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Let $X$ be a smooth variety.

  1. One can define the notion of a sheaf of twisted differential operators (TDO) on $X$. They "quantise" functions on $T^*X$. Examples include the usual sheaf of differential operators $\mathcal{D}$. TDOs are classified by the complex of sheaves $$K_1\ =\ \Omega_X^1\ \longrightarrow\ \Omega^{2,cl}_X$$ meaning that TDOs are parametrised by the first hypercohomology $H^1$ of this complex, and for each TDO its automorphisms are $H^0$. You should maybe think of the obstruction $ob_X$ to the existence of TDOs as living in $H^2$, but it's just that $ob_X=0$ for all $X$ (because of the existence of $\mathcal{D}$).
  2. One can also define chiral differential operators (CDO). They "quantise" functions on $\text{Arc}(T^*X)=\text{Map}(\text{disk},T^*X)$, and are even vertex algebras. They are classified by (see 5.3 of linked article) $$K_2\ =\ \Omega_X^2\ \longrightarrow\ \Omega^{3,cl}_X$$ in the same way as in 1, except that now the obstruction $ob_X=ch_2(T_X)$ does not vanish, so CDOs do not necessarily exist.
  3. ?

My question is whether this pattern continues, i.e. are there interesting geometric objects classified as above by complexes of sheaves $K_n$, and whether e.g. they are related to iterated loop spaces in the same way that CDOs are related to loop spaces. The obvious guess is of course $K_n=\Omega^n_X\to \Omega_{X}^{n+1,cl}$.

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    $\begingroup$ I alluded to this below but maybe it's worth mentioning here that a fill in the sequence problem that is sort of logically prior is obtained by asking what one is quantising. So step 0 is "poisson algebra", step 1 is "poisson vertex algebra" and step 2 is presumably "poisson algebra 'with more than one $\lambda$' ". If this is reasonable it shouldn't be too hard to write down the axioms and then the first thing to check would be that iterated arc spaces are examples of such objects. $\endgroup$
    – EBz
    Sep 1, 2021 at 19:46
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    $\begingroup$ @EBz what quantizes Coisson algebras ("Poisson algebra with more $\lambda$") is incredibly hard to define $\endgroup$ Sep 1, 2021 at 20:42
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    $\begingroup$ @Reimundo thanks, I certainly hadn't intended to suggest it was easy or that I knew how to do it. At any rate I do believe that whatever the object the OP wants to define is, it is not unreasonable to expect that they should quantize the relevant coisson algebra, in an appropriate sense. If this means that they are objects with a mysterious structure, then all the more reason to believe (as I do) that the problem is probably quite difficult $\endgroup$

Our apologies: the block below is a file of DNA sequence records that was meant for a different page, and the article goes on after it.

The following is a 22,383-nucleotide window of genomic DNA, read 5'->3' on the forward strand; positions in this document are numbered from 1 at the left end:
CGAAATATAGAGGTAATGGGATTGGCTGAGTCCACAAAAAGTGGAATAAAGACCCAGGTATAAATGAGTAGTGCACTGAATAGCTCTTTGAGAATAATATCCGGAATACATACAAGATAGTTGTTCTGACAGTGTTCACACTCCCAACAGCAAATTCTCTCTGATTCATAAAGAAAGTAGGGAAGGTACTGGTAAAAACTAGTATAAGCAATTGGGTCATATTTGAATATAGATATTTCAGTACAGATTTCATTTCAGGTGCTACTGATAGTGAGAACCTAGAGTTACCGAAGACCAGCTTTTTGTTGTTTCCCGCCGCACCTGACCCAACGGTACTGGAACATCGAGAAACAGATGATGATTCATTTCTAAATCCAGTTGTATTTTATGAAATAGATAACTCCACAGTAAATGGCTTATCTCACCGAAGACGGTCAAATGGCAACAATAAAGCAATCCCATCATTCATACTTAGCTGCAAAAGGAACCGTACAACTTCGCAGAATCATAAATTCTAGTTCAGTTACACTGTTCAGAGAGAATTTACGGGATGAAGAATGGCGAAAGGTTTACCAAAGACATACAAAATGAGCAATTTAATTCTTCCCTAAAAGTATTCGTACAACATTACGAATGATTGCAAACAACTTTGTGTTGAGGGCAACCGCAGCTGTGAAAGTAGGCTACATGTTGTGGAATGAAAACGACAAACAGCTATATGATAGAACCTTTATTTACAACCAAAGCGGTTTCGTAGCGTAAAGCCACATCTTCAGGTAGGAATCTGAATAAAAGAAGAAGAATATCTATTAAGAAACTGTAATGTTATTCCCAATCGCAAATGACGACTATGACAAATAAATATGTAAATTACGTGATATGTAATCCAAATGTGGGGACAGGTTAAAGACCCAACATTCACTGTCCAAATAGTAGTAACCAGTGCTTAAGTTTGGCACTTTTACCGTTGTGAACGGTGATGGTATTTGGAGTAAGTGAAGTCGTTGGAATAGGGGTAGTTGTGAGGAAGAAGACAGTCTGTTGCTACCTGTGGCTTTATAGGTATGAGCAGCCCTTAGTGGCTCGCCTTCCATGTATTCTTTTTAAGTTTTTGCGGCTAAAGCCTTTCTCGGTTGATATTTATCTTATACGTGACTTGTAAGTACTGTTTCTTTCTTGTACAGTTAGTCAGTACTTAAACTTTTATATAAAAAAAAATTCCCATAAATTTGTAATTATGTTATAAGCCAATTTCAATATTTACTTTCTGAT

– EBz
    Sep 1, 2021 at 21:01
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    $\begingroup$ @ReimundoHeluani aren't we just look for higher dimensional holomorphic factorization algebras (or chiral algebras)? these are not hard to define, just all examples are necessarily derived (but by now many interesting examples exist, see eg work of Brian Williams) $\endgroup$ Sep 3, 2021 at 3:04
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    $\begingroup$ @ David Ben-Zvi, do you know how well the local structure of such things has been worked out (so the higher dim version of vertex algebras)? Certainly (as you mentioned) they must be quite derived, as even the corresponding punctured disc must be by Hartogs' type theorem. The kac-moody case is meant to be done in Faonte-Hennion-Kapranov but I couldn't find a (dg-) linear algebraic definition in there in general. $\endgroup$
    – EBz
    Sep 3, 2021 at 11:10

1 Answer 1

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$\newcommand{\co}{\mathcal{O}} \newcommand{\H}{\mathrm{H}} \newcommand{\dR}{\mathrm{dR}} \newcommand{\GG}{\mathbf{G}}$ Let $k = \mathbf{C}$, let $X$ be a (smooth) variety over $k$, and let $X_\dR$ be its de Rham space (so that the cohomology of $\Gamma(X_\dR; \co_{X_\dR})$ is $\H^\ast_\dR(X/k)$. There is a canonical map $f: X \to X_\dR$, and the global sections of the fiber of the map $\co_{X_\dR} \to f_\ast \co_X$ is $\H^\ast(X; \Omega^{\bullet\geq 1}_{X/k})$. In other words, the map $\co_{X_\dR} \to f_\ast \co_X$ corresponds to the projection $\Omega^{\bullet}_{X/k} \to \co_X$ (whose fiber is $\Omega^{\bullet\geq 1}_{X/k}$, with $\Omega^i_{X/k}$ placed in homological degree $-i$). From this point of view (some of the indices may be off, let me know if you find mistakes):